The good, the bad, and the civil society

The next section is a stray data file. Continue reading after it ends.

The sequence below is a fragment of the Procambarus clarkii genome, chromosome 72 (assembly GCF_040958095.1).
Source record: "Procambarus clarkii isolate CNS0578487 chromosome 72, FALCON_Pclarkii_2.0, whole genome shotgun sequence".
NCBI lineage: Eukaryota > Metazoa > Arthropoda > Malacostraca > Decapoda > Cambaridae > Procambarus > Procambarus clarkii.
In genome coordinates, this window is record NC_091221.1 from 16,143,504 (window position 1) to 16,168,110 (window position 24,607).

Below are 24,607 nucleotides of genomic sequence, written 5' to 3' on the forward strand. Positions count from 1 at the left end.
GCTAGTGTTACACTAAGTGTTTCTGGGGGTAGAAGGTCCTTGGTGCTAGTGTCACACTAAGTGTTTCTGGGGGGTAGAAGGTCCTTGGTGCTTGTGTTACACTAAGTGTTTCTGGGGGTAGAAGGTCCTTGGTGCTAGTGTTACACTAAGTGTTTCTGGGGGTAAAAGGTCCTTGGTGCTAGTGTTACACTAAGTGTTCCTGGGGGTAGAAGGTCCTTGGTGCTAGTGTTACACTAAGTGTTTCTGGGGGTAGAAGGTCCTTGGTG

There are three signature features of autocracies. First, there is a wide variety across autocracies in terms of economic performance: some do much better and some much worse than democracies. Second, economic performance of a given autocracy is more sensitive to leader quality, and exhibits higher volatility. Third, all autocracies, good or bad, tend to have weaker civil societies than democracies do. We attribute these features to the core of the autocratic political institution: the incumbent leader selects the future leader as opposed to citizens at large selecting the future leader under democracy. We deliver our analysis in an overlapping-generations model where two kinds of dynamic free-riding problems arise. The first arises among different generations of citizens in implementing far-sighted policies. Political leaders come in two types, good ones aim to correct this first kind of dynamic free-riding problem, while bad ones do not care and only aim to steal public assets. Both types need a weak civil society to achieve their goals, but a second dynamic free-riding problem arises among different leaders when it comes to weakening the civil society. The autocratic leader-selection mechanism helps resolve this second dynamic free-riding problem, results in a continuously weakened civil society, and generates large variations of economic performances both within a given autocracy and across different autocracies. A rich set of comparative statics is derived.
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